Barrick JV to PNG’s Marapa: The solution sits right in front of us

he world’s second largest gold miner, Barrick, says it remains open to negotiations with Papua New Guinea to reopen the Porgera mine, but stresses that negotiations have to be in good faith and without preconditions.

Prime Minister James Marape has said that the government will engage with joint venture operator Barrick (Niugini) Limited (BNL), but only if it were to withdraw its legal action.

BNL said it was ready to work with Marape directly to find a resolution to the standoff, which had cost 2 650 employees their jobs, forced the closure of 200 Porgera enterprises and cost contracting companies K140-million in the first two months of the mine’s shutdown.

The company, however, urged the Prime Minister to ensure that negotiations start “as soon as possible”.

“Each day that passes only worsens the suffering of Porgeran landowners and communities, laid-off workers and contractors facing bankruptcy, while making a restart of operations that much more difficult and expensive,” it said in a statement on Friday.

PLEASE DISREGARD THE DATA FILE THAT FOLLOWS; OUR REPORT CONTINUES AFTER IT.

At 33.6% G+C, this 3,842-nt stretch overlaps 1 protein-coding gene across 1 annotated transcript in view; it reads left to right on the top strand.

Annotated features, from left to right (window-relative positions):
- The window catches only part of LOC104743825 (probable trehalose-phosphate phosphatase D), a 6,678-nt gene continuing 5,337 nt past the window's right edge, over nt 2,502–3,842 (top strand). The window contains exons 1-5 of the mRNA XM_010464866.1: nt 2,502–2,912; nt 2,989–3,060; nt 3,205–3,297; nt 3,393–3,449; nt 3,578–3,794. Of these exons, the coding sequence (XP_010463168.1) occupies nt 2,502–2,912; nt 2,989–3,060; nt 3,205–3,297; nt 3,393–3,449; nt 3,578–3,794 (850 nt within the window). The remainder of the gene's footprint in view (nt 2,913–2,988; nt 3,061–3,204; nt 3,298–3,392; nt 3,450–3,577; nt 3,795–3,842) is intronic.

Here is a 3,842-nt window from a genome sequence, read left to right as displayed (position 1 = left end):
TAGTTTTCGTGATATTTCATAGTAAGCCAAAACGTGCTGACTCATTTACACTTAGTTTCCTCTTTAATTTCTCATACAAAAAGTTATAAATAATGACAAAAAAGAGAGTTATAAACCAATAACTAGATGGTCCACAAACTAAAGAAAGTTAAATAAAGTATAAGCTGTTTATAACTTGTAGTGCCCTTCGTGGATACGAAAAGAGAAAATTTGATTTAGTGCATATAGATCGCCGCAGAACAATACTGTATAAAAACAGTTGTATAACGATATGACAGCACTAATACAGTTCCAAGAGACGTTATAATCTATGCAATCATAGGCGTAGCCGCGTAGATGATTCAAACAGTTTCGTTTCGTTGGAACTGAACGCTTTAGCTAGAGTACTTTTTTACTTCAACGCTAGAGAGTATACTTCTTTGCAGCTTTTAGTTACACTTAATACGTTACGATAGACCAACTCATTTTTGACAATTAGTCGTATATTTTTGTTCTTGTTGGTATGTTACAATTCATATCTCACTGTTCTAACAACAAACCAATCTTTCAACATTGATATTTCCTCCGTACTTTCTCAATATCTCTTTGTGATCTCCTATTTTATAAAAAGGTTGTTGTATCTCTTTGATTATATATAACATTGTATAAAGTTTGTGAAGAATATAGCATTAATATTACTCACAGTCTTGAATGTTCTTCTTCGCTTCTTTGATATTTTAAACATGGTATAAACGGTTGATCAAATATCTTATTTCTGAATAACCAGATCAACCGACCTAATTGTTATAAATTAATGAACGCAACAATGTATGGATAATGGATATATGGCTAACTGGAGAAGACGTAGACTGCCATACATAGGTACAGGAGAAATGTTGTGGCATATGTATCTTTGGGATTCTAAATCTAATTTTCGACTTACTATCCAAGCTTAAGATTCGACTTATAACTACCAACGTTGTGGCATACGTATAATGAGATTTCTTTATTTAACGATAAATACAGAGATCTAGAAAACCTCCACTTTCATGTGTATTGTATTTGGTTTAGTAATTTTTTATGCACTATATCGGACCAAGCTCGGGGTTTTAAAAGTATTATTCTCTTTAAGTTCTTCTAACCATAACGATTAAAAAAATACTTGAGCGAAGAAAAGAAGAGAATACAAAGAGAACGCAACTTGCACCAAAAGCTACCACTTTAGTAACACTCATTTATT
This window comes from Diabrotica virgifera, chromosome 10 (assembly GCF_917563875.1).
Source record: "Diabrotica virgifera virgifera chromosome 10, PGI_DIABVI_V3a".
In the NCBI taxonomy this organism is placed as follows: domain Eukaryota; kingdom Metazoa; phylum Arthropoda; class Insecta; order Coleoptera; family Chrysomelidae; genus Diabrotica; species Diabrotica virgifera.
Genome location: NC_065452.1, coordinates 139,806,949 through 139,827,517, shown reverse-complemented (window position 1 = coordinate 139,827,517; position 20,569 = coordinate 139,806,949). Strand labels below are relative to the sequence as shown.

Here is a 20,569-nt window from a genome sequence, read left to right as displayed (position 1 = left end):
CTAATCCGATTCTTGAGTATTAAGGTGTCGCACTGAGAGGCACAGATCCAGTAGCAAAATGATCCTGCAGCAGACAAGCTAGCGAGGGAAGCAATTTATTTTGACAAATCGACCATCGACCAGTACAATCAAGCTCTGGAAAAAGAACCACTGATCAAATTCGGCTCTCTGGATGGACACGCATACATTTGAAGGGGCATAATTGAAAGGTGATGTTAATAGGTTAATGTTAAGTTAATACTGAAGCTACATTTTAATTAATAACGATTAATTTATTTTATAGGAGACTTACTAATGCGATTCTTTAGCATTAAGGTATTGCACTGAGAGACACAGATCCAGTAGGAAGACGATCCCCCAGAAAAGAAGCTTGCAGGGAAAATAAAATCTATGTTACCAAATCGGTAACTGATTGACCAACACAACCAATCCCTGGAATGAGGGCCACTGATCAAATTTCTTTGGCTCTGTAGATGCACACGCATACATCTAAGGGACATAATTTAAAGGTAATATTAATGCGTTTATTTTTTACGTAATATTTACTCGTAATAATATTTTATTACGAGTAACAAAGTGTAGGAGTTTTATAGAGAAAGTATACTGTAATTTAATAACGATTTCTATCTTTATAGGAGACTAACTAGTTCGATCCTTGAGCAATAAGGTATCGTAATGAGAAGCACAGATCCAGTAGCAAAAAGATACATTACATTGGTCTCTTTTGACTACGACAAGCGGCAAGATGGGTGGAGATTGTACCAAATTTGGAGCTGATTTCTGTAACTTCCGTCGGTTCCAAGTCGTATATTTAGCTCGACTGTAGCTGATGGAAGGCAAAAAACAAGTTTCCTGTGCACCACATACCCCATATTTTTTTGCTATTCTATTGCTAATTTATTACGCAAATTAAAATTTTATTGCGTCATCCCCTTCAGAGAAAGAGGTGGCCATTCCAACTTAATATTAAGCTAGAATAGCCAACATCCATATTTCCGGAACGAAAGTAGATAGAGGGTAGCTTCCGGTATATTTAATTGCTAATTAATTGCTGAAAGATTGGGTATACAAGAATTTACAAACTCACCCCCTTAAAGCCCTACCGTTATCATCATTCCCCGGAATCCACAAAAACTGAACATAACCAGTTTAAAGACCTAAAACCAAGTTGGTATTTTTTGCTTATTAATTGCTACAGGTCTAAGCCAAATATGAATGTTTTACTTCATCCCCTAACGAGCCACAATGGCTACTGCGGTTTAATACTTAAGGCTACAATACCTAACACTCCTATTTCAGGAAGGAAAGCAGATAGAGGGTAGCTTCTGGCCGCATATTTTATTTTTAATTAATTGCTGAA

BNL also said that extending its special mining lease (SML) was a sure way to quickly reopen the mine, stressing that it would take a long time for another entity to legally restart operations. There would have to be, at minimum, a new SML application process for a State-owned entity, new negotiations with the landowners and a new environmental permit. This, the company said, could take years to complete.

BNL, in partnership with the Porgera landowners, had submitted an enhanced proposal that would deliver 58% of overall economic benefits to Papua New Guinea, totalling some $4.5-billion (K15.5-billion) over 20 years, which it said represented the “best agreement by far that PNG has ever negotiated with a foreign investor”.

“The solution sits right in front of us.”

Relations between Barrick and government have deteriorated since the rejection of the SML application in April.

On Thursday, BNL announced that it would reduce power to the communities around Porgera, which currently receive free electricity from the mine, citing necessary cost reductions as the mine has been placed on care and maintenance.